This paper examines how a common labour force statistic, such as the unemployment rate, can play a vital role in the economic progress of a developing country like Pakistan.
Empirical evidence abroad suggests that unemployment is a key variable when it comes to any discussion of economic improvement; this finding is supported through both primary and secondary sources. Annual unemployment rates and GDP (per capita) are in fact related to each other, and the extent of this relationship is further examined in this article through a basic regression model on data from the 1980s to 2010.
The findings of this study are supported by evidence published in online journals and research papers, by vast global organisations such as the International Labour Organisation (ILO) and other Pakistan-based research groups.
Keywords: Gross Domestic Product, unemployment, labor force statistics, Pakistan.
The future looks bleak for the citizens of Pakistan as the end of the Fiscal Year 13-14 looms closer. Amid political unrest, rising inflation and the accumulating indebtedness, Pakistan currently lies amongst the lower middle income developing countries of the world, with relatively low GDP growth (annual).
Amongst all the other current ‘hot’ topics of discussion is rise of unemployment rates that the country is facing this year. A recent report published by the ILO states that Pakistan is predicted to see a surge in unemployment rates this year (2014) followed by five years of near stagnant unemployment from 5.29 pc to 5.5 percent (Global Employment Trends Report, ILO 2014).
Another article in a local newspaper states: “…creating jobs should be difficult in 2014. The persistent uncertainty and political unrest implies that Pakistan’s economy may lag behind the progress-oriented countries in South Asia” (Express Tribune, 22/01/14)
It is a well-established fact that unemployment rates and annual GDP are two correlated variables. Empirical evidence from the US suggests that economic growth (measured via GDP as an indicator) and unemployment are negatively correlated, with the correlation figure quoted as -0.38 (Forbes, 2012). This paper attempts to examine this relationship for Pakistan, to see whether the current surge in unemployment can be traced to Pakistan’s GDP trends.
The article has been divided into two sections, for the ease of the reader. The first part deals with providing a background to the study, and an explanation of the variables through an intensive literature review. The second part attempts to form a basic model of unemployment rates and GDP per capita for Pakistan for the past 30 years, to see whether the relationship does in fact exist. These two sections are followed up by a short conclusion that sums up the importance of these findings, and how they are a vital indicator for the economy of the country.
Objective of the Paper:
To see whether a significant relationship does in fact exist between both unemployment rates and economic growth in a country, and what this means for future growth and sustainability (via empirical and secondary research).
This first part of the paper basically deals with providing background and secondary evidence for our area of study.
- In the article, Economic growth and the unemployment rate, Linda Levine discusses relationships between unemployment and the annual growth rate of a country. The author states that the relation remains partly undefined in the short run but in the long run, there exists a negative relation between the two, i.e. as growth rate decreases, unemployment increases. The author establishes how Okun’s law can be incorporated into the system, and how the findings of the law help us study the modern day economic standings of different countries. According to the findings, if growth in GDP exceeds the growth in labor productivity (GDP growth rate increases with increased productivity). In the US, a minimum growth rate of 2.5% is required to decrease unemployment from its current standing. (Levine, 2013)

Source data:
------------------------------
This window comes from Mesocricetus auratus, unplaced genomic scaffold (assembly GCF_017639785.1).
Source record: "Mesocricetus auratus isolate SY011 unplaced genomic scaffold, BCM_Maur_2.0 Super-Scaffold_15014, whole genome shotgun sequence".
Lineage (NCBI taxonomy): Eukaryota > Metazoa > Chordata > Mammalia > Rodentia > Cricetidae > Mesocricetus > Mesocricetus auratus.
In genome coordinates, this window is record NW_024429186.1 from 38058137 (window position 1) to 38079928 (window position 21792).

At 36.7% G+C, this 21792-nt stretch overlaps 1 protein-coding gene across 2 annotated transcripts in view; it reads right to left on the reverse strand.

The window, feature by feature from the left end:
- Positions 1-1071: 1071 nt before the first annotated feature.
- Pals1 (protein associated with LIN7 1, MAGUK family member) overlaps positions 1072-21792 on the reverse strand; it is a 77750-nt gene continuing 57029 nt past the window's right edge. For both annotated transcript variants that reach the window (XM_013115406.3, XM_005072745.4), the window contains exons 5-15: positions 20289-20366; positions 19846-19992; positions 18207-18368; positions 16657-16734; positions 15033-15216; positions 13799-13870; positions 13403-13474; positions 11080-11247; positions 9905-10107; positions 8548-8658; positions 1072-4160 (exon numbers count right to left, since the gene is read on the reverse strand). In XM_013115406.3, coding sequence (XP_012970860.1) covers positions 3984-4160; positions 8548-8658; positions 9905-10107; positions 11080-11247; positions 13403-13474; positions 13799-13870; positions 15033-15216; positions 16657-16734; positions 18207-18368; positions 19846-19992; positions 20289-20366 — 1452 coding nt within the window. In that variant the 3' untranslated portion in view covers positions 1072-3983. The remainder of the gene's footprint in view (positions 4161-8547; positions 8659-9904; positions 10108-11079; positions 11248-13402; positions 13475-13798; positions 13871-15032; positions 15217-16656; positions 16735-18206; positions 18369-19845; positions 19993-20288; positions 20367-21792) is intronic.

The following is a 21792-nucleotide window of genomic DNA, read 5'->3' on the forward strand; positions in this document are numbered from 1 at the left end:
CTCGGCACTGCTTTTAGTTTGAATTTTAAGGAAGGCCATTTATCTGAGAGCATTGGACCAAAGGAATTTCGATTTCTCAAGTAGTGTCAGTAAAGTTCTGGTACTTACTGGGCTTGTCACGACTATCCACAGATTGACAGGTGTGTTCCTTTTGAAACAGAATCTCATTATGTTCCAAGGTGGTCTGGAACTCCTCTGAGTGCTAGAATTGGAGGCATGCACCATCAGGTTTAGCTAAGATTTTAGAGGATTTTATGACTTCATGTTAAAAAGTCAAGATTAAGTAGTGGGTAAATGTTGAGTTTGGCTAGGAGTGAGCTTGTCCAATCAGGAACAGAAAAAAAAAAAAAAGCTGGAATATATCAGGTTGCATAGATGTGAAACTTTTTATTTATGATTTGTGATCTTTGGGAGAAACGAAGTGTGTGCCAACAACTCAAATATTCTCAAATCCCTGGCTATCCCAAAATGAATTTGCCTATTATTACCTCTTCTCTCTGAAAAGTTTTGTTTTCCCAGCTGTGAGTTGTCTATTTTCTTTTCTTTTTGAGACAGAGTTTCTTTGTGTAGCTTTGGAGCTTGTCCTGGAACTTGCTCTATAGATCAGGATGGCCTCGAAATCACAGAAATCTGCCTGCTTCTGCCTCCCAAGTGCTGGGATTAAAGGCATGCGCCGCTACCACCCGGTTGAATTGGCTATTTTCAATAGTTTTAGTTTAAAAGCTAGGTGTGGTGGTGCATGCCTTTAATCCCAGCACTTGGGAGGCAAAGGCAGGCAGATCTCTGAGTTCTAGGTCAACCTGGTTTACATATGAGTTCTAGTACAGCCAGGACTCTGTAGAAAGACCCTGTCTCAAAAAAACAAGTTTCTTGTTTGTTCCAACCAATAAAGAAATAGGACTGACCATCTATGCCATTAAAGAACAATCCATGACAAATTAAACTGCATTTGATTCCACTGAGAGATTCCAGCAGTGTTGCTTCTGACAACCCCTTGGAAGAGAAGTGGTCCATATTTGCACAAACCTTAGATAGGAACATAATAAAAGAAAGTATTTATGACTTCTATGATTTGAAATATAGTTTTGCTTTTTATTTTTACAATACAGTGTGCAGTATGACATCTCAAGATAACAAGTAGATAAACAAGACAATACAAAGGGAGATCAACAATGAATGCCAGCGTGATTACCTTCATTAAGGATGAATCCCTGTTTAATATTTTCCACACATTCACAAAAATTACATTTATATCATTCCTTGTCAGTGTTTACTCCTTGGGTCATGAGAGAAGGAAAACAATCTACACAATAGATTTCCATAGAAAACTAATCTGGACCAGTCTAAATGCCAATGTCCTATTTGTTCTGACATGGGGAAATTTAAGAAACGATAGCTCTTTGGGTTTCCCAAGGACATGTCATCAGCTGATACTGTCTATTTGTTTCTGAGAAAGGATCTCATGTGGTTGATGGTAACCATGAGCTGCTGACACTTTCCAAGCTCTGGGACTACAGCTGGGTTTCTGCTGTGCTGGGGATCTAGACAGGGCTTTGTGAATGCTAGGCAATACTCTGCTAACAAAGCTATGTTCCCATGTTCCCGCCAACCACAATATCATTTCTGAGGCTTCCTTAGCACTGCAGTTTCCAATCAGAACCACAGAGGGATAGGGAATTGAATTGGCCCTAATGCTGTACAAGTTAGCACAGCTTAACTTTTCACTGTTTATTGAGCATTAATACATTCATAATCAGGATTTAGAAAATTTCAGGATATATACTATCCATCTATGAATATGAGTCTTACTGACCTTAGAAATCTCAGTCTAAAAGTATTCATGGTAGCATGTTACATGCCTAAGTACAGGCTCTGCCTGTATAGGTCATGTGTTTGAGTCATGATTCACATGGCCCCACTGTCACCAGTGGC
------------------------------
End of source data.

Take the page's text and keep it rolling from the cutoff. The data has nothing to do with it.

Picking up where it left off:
This article proves our hypothesis correct as the results show that GDP growth rate is inversely related to the unemployment in the country.
- Reviewing the Okun’s law:
Arthur Okun first talked about the long term relation between the annual growth rate and unemployment in 1960s. It basically studies that how much of the annual growth is lost due to the unemployment rate above the natural level of unemployment. Since there is a positive relation between output (growth dependent on output) and employment, there naturally exists a negative relation between output and unemployment. The law includes that to decrease unemployment the growth rate of the economy must exceed its set potential. According to the regression results of Okun, for every 1% decrease in unemployment, the GDP grows at a rate of 3%. (Okun, 1960)
The Okun’s law helps prove our hypothesis correct, as according to the results of the research of Arthur Okun, a negative relation between unemployment and the GDP growth rate.
- In the Highlights of the Pakistan Economic Survey 2012-13, it is stated that the economy of Pakistan grew on average at the rate of 2.9 percent per year during the last five years. The deterioration of the power sector has proved to be the main reason for this steady growth and has destroyed any possibility of achieving the potential growth rate of 6.5 percent per annum. Real GDP growth for 2012-13 has been estimated at 3.6 percent as compared to 4.4 percent in the previous year. The reason to these issues has been noted as the constantly increasing unemployment in the country. Unemployment has followed an upward trend as total unemployment rate increased to 6.0 percent in 2010-11. The number of unemployed people increased from 1.94 million to 2.1 million in Punjab, in Sindh from 0.57 million to 0.70 million in 2010-11. However, In KPK the situation is different the unemployed people decreased from 0.55 million to 0.53 million and in Baluchistan unemployed people increased from 0.06 million to 0.07 million in 2010-11. (Highlights of the Pakistan Economic Survey 2013, 2013)